Now consider the action of $M=1+N$ on the $n$-th exterior products, ordered lexicographically. $$ e_{i_1}\wedge e_{i_2}\wedge \dots \wedge e_{i_{n}} (1+N) = (e_{i_1}+e_{i_1+1})\wedge (e_{i_2}+e_{i_2+1})\wedge \dots \wedge(e_{i_{n}}+e_{i_{n}+1}). $$

As $i_1<i_2<\dots<i_n$ we have $i_1<i_1+1\leqslant i_2<i_2+1\leqslant i_3<\dots<i_n$. This means that when we expand the product on the right hand side all the terms are in canonical form, we need not perform any swaps; and each basis element can occur at most once.

Hence each $a_{I,J}$ is either $0$ or $1$.

We then have that each $b_{I,J}$ is a natural number.

To prove that the one we are interested in, the one with $I=\{1,2,\dots,n\}$, $J= \{N-n, \dots, N-2,N-1\}$, is non-zero we merely have to find a chain $I,I_1,I_2,\dots I_{\ell -1}, J$ with the $a_{I_s,I_{s+1}}=1$. This is left as an exercise for the reader.


Too long for comment and because of this I write it as an answer. With Maple calculations the following results are obtained: Let $l=2m$ for some positive integer $m$( for the case $l=2m+1$ we have similar process). Consider the variable $k'$ in the following form $$ k'=\left\{ \begin{array}{} k & 1\leq k\leq m,\\ k-t & m<k\leq l-1, \end{array} \right. $$ where $t=k \pmod{m}$. Consider $A^{(l,k)}$ is $n \times n$ matrix with definition of your question, then the determinant of $A^{(l,k)}$ is $$ \det(A^{(l,k)})=\frac{g(n,k')}{f(l,k)} $$ where $$ \begin{array}{cc} g(n,k')=&(n+l-1)(n+l-2)^2(n+l-3)^3 \cdots (n+l-k'+1)^{k'-1} (n+l-k'+2)^{k'} \\ &\cdots (n+k'+1)^{k'} (n+k')^{k'} (n+k'-1)^{k'-1} \cdots (n+3)^3(n+2)^2(n+1) \end{array} $$ and $f(l,k)$ is a product of several factorial numbers that are depend on $l$( I cant obtain a direct relation for it). For instance,

$$ \begin{array}{cc} f(l,1)=f(l,l-1)=(l-1)!,\\ f(l,2)=f(l,l-2)=(l-1)!(l-2)!,\\ f(l,3)=f(l,l-3)=\frac{(l-1)!(l-2)!(l-3)!}{2},\\ \end{array} $$

For example, consider $l=10$ and $1\leq k \leq 9$, then the determinant of an $n\times n$ matrix $A^{(l,k)}$ are

$$ \begin{array}{ll} \det(A^{(10,1)})=\frac{1}{9!}\left( n+9 \right) \left( n+8 \right) \left( n+7 \right) \left( n+ 6 \right) \left( n+5 \right) \left( n+4 \right) \left( n+3 \right) \left( n+2 \right) \left( n+1 \right), \\ \det(A^{(10,2)})=\frac{1}{9!8!} \left( n+9 \right) \left( n+1 \right) \left( n+8 \right) ^{2} \left( n+7 \right) ^{2} \left( n+6 \right) ^{2} \left( n+5 \right) ^{ 2} \left( n+4 \right) ^{2} \left( n+3 \right) ^{2} \left( n+2 \right) ^{2},\\ \small{ \det(A^{(10,3)})=\frac{2}{9!8!7!} \left( n+9 \right) \left( n+1 \right) \left( n+8 \right) ^{2} \left( n+2 \right) ^{2} \left( n+5 \right) ^{3} \left( n+4 \right) ^{ 3} \left( n+3 \right) ^{3} \left( n+7 \right) ^{3} \left( n+6 \right) ^{3}},\\ \small{ \det(A^{(10,4)})=\frac{2}{9!8!7!5!} \left( n+9 \right) \left( n+1 \right) \left( n+8 \right) ^{2} \left( n+2 \right) ^{2} \left( n+7 \right) ^{3} \left( n+3 \right) ^{ 3} \left( n+5 \right) ^{4} \left( n+4 \right) ^{4} \left( n+6 \right) ^{4}},\\ \small{ \det(A^{(10,5)})=\frac{2}{9!8!7!5!5} \left( n+9 \right) \left( n+1 \right) \left( n+8 \right) ^{2} \left( n+2 \right) ^{2} \left( n+7 \right) ^{3} \left( n+3 \right) ^{ 3} \left( n+6 \right) ^{4} \left( n+4 \right) ^{4} \left( n+5 \right) ^{5}}, \\ \small{ \det(A^{(10,6)})=\frac{2}{9!8!7!5!} \left( n+9 \right) \left( n+1 \right) \left( n+8 \right) ^{2} \left( n+2 \right) ^{2} \left( n+7 \right) ^{3} \left( n+3 \right) ^{ 3} \left( n+5 \right) ^{4} \left( n+4 \right) ^{4} \left( n+6 \right) ^{4}},\\ \small{ \det(A^{(10,7)})=\frac{2}{9!8!7!} \left( n+9 \right) \left( n+1 \right) \left( n+8 \right) ^{2} \left( n+2 \right) ^{2} \left( n+5 \right) ^{3} \left( n+4 \right) ^{ 3} \left( n+3 \right) ^{3} \left( n+7 \right) ^{3} \left( n+6 \right) ^{3}},\\ \det(A^{(10,8)})=\frac{1}{9!8!} \left( n+9 \right) \left( n+1 \right) \left( n+8 \right) ^{2}\left( n+7 \right) ^{2} \left( n+6 \right) ^{2} \left( n+5 \right) ^{2} \left( n+4 \right) ^{2} \left( n+3 \right) ^{2} \left( n+2 \right) ^{2}, \det(A^{(10,9)})=\frac{1}{9!}\left( n+9 \right) \left( n+8 \right) \left( n+7 \right) \left( n+ 6 \right) \left( n+5 \right) \left( n+4 \right) \left( n+3 \right) \left( n+2 \right) \left( n+1 \right). \end{array} $$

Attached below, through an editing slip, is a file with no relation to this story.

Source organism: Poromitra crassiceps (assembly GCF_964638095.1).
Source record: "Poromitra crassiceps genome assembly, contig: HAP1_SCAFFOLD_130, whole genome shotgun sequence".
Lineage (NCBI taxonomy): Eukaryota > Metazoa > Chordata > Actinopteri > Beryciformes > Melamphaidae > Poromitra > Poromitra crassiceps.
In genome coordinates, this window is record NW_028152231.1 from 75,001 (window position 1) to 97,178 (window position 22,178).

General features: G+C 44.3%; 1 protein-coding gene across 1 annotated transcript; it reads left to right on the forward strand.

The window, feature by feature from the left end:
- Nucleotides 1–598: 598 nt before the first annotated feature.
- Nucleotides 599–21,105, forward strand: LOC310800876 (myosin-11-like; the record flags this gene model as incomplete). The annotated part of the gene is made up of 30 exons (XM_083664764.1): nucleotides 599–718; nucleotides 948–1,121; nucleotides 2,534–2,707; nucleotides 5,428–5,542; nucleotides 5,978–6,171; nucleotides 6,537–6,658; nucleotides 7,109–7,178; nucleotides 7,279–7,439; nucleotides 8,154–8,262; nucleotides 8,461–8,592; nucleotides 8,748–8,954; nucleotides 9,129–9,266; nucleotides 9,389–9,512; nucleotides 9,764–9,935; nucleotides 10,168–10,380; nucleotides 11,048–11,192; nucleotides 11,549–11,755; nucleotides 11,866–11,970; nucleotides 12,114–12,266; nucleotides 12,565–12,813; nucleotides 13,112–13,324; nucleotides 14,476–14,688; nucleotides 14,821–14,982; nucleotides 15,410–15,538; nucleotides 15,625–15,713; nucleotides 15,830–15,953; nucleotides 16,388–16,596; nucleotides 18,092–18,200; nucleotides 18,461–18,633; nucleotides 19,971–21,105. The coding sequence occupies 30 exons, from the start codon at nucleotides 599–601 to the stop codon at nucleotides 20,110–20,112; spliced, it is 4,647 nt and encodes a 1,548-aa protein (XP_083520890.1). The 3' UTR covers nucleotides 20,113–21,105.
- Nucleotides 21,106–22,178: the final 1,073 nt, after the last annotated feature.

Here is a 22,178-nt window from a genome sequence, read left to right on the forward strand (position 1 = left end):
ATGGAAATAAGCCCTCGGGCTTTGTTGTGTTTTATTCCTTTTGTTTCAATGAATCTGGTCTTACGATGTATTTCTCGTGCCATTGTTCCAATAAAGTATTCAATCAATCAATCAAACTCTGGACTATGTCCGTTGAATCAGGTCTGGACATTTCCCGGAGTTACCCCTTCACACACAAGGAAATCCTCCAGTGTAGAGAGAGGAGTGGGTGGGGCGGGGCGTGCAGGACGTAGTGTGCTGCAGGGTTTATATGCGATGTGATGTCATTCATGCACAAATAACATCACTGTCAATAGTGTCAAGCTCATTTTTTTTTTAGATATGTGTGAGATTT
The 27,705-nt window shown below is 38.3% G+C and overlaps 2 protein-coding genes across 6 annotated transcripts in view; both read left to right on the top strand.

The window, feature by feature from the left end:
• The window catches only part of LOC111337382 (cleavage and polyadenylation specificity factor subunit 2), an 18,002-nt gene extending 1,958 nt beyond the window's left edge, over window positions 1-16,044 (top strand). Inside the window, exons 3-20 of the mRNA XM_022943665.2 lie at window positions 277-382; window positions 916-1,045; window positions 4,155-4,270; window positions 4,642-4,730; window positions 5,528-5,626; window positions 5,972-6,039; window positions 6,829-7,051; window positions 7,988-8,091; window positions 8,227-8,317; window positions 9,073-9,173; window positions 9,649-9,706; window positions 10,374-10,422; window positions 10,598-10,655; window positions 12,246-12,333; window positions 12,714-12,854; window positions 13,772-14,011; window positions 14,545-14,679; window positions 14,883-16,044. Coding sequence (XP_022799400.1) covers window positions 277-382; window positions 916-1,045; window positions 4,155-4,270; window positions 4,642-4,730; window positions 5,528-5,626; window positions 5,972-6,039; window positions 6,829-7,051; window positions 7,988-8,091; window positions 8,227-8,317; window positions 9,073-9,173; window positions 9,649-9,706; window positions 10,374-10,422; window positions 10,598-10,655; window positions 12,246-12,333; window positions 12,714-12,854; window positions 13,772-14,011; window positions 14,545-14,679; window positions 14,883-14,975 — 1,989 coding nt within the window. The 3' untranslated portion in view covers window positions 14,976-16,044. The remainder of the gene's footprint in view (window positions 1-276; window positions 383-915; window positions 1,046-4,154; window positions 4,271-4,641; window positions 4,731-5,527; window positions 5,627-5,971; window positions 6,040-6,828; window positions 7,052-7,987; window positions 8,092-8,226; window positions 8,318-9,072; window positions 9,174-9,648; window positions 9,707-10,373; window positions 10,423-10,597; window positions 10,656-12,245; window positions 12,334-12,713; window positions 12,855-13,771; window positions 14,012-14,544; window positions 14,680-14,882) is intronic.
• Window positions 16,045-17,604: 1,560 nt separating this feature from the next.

I think if you can find a relation for $f(l,k)$ then by induction on $n$, you can prove the mentioned formula.

I attach its Maple source code. In Maple code, you can change the value of $l$ to see more examples!

For instance in your example the determinant of $n \times n$ matrix $A^{(2,1)}$ is $\det(A^{(2,1)})=n+1$.